More storms and tornadoes have been forecast for the Midwest and South
After storms that hit parts of the South, Midwest and Northeast killed at least 32 people, many of the same communities still reeling from disaster are preparing for more bad weather this week.
"Strong tornadoes and particularly damaging winds are expected. Both afternoon and overnight potential will exist across various regions, including the risk of dangerous nighttime tornadoes," the National Weather Service said.
Areas at the highest level of risk of threatening storms include Cedar Rapids and Iowa City, Iowa, as well as parts of Missouri. A second area of "enhanced risk" include St. Louis, Missouri; Madison, Wisconsin; Des Moines, Iowa; as well as Little Rock, Arkansas, according to the National Weather Service.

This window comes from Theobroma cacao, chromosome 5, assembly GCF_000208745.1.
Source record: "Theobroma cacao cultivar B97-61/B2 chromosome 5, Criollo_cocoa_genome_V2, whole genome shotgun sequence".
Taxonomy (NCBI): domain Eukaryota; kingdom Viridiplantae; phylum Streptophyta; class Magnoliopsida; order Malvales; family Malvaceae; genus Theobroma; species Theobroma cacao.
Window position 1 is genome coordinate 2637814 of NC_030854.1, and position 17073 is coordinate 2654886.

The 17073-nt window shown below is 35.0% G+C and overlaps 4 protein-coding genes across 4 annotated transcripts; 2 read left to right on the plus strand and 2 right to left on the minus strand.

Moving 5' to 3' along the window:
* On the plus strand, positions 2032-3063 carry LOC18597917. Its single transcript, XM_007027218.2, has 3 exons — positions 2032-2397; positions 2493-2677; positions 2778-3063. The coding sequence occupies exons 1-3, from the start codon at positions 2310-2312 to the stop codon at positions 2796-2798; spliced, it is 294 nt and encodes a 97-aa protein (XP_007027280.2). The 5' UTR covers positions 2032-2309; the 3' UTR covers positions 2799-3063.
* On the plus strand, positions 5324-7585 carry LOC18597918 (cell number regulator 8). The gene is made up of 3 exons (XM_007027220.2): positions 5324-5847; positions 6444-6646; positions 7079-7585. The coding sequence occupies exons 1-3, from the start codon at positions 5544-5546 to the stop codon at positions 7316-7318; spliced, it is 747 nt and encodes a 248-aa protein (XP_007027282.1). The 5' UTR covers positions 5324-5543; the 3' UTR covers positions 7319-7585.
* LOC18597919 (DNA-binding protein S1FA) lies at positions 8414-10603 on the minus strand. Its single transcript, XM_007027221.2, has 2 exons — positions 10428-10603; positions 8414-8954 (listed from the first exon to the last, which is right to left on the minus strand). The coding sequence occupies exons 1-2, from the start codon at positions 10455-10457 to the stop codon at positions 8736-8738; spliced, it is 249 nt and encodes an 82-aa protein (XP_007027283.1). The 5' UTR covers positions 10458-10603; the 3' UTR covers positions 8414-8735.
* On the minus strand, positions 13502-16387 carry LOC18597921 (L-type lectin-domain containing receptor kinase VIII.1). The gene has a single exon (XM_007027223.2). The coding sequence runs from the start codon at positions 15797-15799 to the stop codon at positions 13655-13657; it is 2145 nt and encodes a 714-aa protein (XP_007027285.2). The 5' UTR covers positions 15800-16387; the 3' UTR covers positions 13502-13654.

Forecasts suggest storms may hit mid-afternoon on Tuesday in some areas, with stormy conditions continuing through the early morning on Wednesday.
Just last week, an EF3 tornado tore a "30-mile path of destruction" through central Arkansas, with neighborhoods west of Little Rock suffering the heaviest damage, according to Daniel Breen with KUAR.
Ahead of the storms, affected states warned residents to prepare. In Chicago, where the city is preparing for elections on Tuesday, the city's Board of Elections urged residents to make a plan to vote early to avoid the worst of the storms.
In other parts of the country, a major winter storm is expected across the Dakotas, Wyoming and Utah, with more than 24 inches of snowfall possible starting Monday and lasting through Wednesday, according to the National Weather Service's forecast. Life-threatening, subzero wind chills are also possible for parts of Montana, Wyoming and Nebraska.
This all comes more than a week after a catastrophic tornado left almost 30 people dead in Mississippi and Alabama.
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